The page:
Homosexualty to Gay-A social revolution

Now located on Academic Civility Blog  with further editing

Psychosexual development is something that has been the province of those who investigated its cultural and biological correlates for decades.  Before it became the grist for a political movement, Sigmund Freud, in his earliest work understood the imperative of this inborn impulse, and tried to tease out some of the dynamics of the polymorphous perversity that he understood was our genetic heritage.  Freud explored this with the realization that such intrapsychic conflicts were not only ubiquitous, but inevitable, as were so much of human conflict, as sketched out in "Civilization and its discontents."

The process of politicization is a transformation of language from that which informs to that which energizes.  "Homosexual" or gay" is neutral, while "queer" or "fagot" is confrontational, fighting words.  Homophobe is the is the linguistic weapon of choice to categorize those who oppose gay equality, as it imputes a motivation that is other than rational, rather protecting the individual from his or her own impulses.   Ironically, it's use is an epithet that defines an individual by one dimension,  the very essence of what progressives so disdain in other contexts.  

Freud came to maturity during the apogee of the Austrian German intellectual Renascence,  when normalcy became understood as the acceptance of cultural norms, which were ways of a given society to cope with its stresses at a given moment in time.  Freud, and those who followed his ethos, if not his system, had no illusions that any society could be perfected to banish injustice or personal suffering.  The principle was that understanding, being open to why we act as we do could provide some barrier to the worst excesses of any culture.  Here is Freud's 1935 letter on this subject to a mother that began by pointing out great men who had been homosexual, that it is nothing to be ashamed of and continued:
By asking me if I can help [your son], you mean, I suppose, if I can abolish homosexuality and make normal heterosexuality take its place. The answer is, in a general way we cannot promise to achieve it. In a certain number of cases we succeed in developing the blighted germs of heterosexual tendencies, which are present in every homosexual; in the majority of cases it is no more possible. It is a question of the quality and the age of the individual. The result of treatment cannot be predicted.

What analysis can do for your son runs in a different line. If he is unhappy, neurotic, torn by conflicts, inhibited in his social life, analysis may bring him harmony, peace of mind, full efficiency, whether he remains homosexual or gets changed.

In the course of a few generations, this final paragraph of the founder of the intrapsychic understanding of human behavior, if spoken today would be castigated as hostile to homosexuals.   It is almost exactly what was expressed by Dr. Robert Spitizer that subjected him to such vocal criticism that he retracted this conclusion.......actually that is not what he did.   He apologized for the effect of a study supporting this that was flawed, while never retracting his conclusion that some people could have sexual orientation changed by therapy.  Neither Freud nor Spitzer were advocates of reparation psychotherapy, which has a completely different ethos and perspective from that of any form of therapy based on the loosest values of Freud and his followers.  By the time Spitzer did his research, the quest for understanding of homosexuality had gone the way of understanding racial differences, banished from academic discourse.  Spitzer used this religious based treatment only because it was all that was available to explore the effect of intervention on this personality attribute.  In the two professional generations between the writing of Freud's letter and the research by Spitizer, Homosexuality was transformed into the Gay movement, no longer a topic for anthropologists and biologists, but an issue for civil rights theorists and political operatives.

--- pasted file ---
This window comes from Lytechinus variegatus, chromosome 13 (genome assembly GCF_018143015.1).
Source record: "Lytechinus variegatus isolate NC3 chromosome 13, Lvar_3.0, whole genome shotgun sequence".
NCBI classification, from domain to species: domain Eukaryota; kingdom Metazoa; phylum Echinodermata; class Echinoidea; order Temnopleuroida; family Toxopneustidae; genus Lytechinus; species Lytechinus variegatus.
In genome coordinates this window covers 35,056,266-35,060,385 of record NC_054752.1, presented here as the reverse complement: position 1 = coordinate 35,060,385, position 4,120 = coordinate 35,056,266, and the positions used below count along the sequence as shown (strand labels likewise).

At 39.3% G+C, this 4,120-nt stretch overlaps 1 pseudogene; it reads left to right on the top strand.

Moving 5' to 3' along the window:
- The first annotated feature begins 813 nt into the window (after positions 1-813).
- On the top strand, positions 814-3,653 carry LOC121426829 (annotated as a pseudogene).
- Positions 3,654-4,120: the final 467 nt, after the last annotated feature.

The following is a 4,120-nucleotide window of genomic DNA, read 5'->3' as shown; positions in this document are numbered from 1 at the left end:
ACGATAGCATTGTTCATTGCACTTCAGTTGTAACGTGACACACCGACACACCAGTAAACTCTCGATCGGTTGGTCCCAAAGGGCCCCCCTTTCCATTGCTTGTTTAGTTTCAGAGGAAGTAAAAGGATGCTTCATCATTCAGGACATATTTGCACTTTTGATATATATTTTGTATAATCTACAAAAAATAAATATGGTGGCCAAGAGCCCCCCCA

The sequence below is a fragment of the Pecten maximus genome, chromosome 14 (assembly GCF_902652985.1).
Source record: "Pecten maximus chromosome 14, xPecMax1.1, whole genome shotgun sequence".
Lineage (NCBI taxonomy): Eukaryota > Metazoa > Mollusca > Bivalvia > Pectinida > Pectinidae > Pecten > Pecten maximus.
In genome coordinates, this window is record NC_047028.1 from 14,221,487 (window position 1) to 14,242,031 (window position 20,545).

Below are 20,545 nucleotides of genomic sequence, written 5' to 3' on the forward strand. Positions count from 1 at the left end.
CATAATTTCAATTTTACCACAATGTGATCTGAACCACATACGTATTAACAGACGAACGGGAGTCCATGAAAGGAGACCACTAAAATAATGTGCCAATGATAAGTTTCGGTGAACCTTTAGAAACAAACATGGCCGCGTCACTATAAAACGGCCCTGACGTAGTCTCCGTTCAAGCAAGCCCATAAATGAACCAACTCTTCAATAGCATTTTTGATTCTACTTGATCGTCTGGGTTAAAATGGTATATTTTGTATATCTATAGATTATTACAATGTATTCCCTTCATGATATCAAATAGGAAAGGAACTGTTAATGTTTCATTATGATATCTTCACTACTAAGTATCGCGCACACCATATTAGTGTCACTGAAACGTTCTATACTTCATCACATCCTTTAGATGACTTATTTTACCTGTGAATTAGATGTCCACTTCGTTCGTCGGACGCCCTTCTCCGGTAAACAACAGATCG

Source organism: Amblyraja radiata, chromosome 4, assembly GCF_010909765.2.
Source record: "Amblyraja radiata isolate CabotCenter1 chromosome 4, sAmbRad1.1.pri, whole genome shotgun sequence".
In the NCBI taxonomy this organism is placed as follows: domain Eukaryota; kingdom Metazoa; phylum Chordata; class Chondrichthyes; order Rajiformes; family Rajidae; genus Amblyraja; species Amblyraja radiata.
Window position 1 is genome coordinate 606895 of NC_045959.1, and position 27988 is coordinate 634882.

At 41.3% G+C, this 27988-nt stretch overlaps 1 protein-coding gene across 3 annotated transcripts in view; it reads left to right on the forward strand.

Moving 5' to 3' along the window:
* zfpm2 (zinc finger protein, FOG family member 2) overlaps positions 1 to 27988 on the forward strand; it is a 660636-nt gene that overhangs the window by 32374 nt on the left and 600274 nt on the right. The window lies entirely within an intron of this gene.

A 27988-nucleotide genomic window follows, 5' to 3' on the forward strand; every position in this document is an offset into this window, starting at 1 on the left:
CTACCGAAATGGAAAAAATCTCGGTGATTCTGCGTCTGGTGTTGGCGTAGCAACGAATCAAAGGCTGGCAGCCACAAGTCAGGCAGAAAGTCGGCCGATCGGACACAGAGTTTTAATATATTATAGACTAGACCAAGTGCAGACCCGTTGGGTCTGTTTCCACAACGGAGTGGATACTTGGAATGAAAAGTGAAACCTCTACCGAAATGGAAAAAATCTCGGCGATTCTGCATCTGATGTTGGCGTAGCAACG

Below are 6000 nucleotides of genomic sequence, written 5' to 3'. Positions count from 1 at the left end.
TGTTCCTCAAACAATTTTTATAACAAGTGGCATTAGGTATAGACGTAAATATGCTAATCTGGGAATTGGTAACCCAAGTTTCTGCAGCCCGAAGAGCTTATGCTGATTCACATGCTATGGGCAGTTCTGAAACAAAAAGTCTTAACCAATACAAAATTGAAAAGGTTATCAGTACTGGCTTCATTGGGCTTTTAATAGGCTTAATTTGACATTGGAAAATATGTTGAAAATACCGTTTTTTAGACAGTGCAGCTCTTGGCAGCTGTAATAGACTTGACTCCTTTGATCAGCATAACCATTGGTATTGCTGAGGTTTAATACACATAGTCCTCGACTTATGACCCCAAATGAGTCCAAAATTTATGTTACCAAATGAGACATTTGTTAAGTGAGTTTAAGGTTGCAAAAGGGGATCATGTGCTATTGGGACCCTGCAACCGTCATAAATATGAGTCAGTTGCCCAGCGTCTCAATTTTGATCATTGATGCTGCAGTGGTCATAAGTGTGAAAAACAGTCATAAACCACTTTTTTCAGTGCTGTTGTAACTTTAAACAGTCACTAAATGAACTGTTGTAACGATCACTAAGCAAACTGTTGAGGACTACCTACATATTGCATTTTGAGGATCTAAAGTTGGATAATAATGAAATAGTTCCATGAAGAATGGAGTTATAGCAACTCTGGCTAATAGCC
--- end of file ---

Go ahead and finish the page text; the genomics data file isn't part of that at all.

This is best illustrated in this excerpt from the American Psychological Association 3000 word paper, Sexual orientation and homosexuality:  What about therapy intended to change sexual orientation from gay to straight?
All major national mental health organizations have officially expressed concerns about therapies promoted to modify sexual orientation. To date, there has been no scientifically adequate research to show that therapy aimed at changing sexual orientation (sometimes called reparative or conversion therapy) is safe or effective. Furthermore, it seems likely that the promotion of change therapies reinforces stereotypes and contributes to a negative climate for lesbian, gay, and bisexual persons. This appears to be especially likely for lesbian, gay, and bisexual individuals who grow up in more conservative religious settings.

Notice that although the broad subject is Sexual Orientation,  while dispelling the image of homosexuality being opprobrious, the guidance for therapists encountering those who seek help for psychosexual  conflicts only provides one choice, which is that conflict over sexual orientation should be resolved by accepting the non biologically congruent choice.  It closes the section with: